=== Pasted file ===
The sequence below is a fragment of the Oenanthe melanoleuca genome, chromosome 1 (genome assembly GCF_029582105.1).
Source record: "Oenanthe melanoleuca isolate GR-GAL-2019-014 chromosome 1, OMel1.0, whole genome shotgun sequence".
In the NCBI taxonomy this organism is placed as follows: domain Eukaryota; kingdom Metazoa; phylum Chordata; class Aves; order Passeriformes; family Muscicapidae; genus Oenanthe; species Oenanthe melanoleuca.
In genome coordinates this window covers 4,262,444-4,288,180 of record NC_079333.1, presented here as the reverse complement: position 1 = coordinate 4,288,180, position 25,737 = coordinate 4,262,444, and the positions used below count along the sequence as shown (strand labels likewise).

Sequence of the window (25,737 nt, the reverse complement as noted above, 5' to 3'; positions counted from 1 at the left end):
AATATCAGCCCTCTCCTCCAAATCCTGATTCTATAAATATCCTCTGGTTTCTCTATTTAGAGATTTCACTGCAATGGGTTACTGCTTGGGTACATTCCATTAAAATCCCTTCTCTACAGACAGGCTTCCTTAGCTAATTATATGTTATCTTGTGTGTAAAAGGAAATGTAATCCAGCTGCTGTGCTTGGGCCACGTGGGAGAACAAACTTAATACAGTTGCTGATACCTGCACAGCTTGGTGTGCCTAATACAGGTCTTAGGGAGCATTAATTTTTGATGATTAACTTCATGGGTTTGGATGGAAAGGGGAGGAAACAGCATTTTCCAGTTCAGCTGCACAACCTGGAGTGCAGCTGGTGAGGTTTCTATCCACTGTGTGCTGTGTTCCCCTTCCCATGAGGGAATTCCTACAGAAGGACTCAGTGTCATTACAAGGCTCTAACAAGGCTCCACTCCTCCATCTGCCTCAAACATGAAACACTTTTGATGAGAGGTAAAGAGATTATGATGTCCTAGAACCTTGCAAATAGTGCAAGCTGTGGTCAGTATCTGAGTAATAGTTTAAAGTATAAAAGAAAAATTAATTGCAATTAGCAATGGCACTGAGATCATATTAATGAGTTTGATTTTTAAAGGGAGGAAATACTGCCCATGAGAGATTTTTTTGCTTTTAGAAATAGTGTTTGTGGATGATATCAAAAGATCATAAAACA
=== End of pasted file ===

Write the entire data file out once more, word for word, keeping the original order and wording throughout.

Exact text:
The sequence below is a fragment of the Oenanthe melanoleuca genome, chromosome 1 (genome assembly GCF_029582105.1).
Source record: "Oenanthe melanoleuca isolate GR-GAL-2019-014 chromosome 1, OMel1.0, whole genome shotgun sequence".
In the NCBI taxonomy this organism is placed as follows: domain Eukaryota; kingdom Metazoa; phylum Chordata; class Aves; order Passeriformes; family Muscicapidae; genus Oenanthe; species Oenanthe melanoleuca.
In genome coordinates this window covers 4,262,444-4,288,180 of record NC_079333.1, presented here as the reverse complement: position 1 = coordinate 4,288,180, position 25,737 = coordinate 4,262,444, and the positions used below count along the sequence as shown (strand labels likewise).

Sequence of the window (25,737 nt, the reverse complement as noted above, 5' to 3'; positions counted from 1 at the left end):
AATATCAGCCCTCTCCTCCAAATCCTGATTCTATAAATATCCTCTGGTTTCTCTATTTAGAGATTTCACTGCAATGGGTTACTGCTTGGGTACATTCCATTAAAATCCCTTCTCTACAGACAGGCTTCCTTAGCTAATTATATGTTATCTTGTGTGTAAAAGGAAATGTAATCCAGCTGCTGTGCTTGGGCCACGTGGGAGAACAAACTTAATACAGTTGCTGATACCTGCACAGCTTGGTGTGCCTAATACAGGTCTTAGGGAGCATTAATTTTTGATGATTAACTTCATGGGTTTGGATGGAAAGGGGAGGAAACAGCATTTTCCAGTTCAGCTGCACAACCTGGAGTGCAGCTGGTGAGGTTTCTATCCACTGTGTGCTGTGTTCCCCTTCCCATGAGGGAATTCCTACAGAAGGACTCAGTGTCATTACAAGGCTCTAACAAGGCTCCACTCCTCCATCTGCCTCAAACATGAAACACTTTTGATGAGAGGTAAAGAGATTATGATGTCCTAGAACCTTGCAAATAGTGCAAGCTGTGGTCAGTATCTGAGTAATAGTTTAAAGTATAAAAGAAAAATTAATTGCAATTAGCAATGGCACTGAGATCATATTAATGAGTTTGATTTTTAAAGGGAGGAAATACTGCCCATGAGAGATTTTTTTGCTTTTAGAAATAGTGTTTGTGGATGATATCAAAAGATCATAAAACA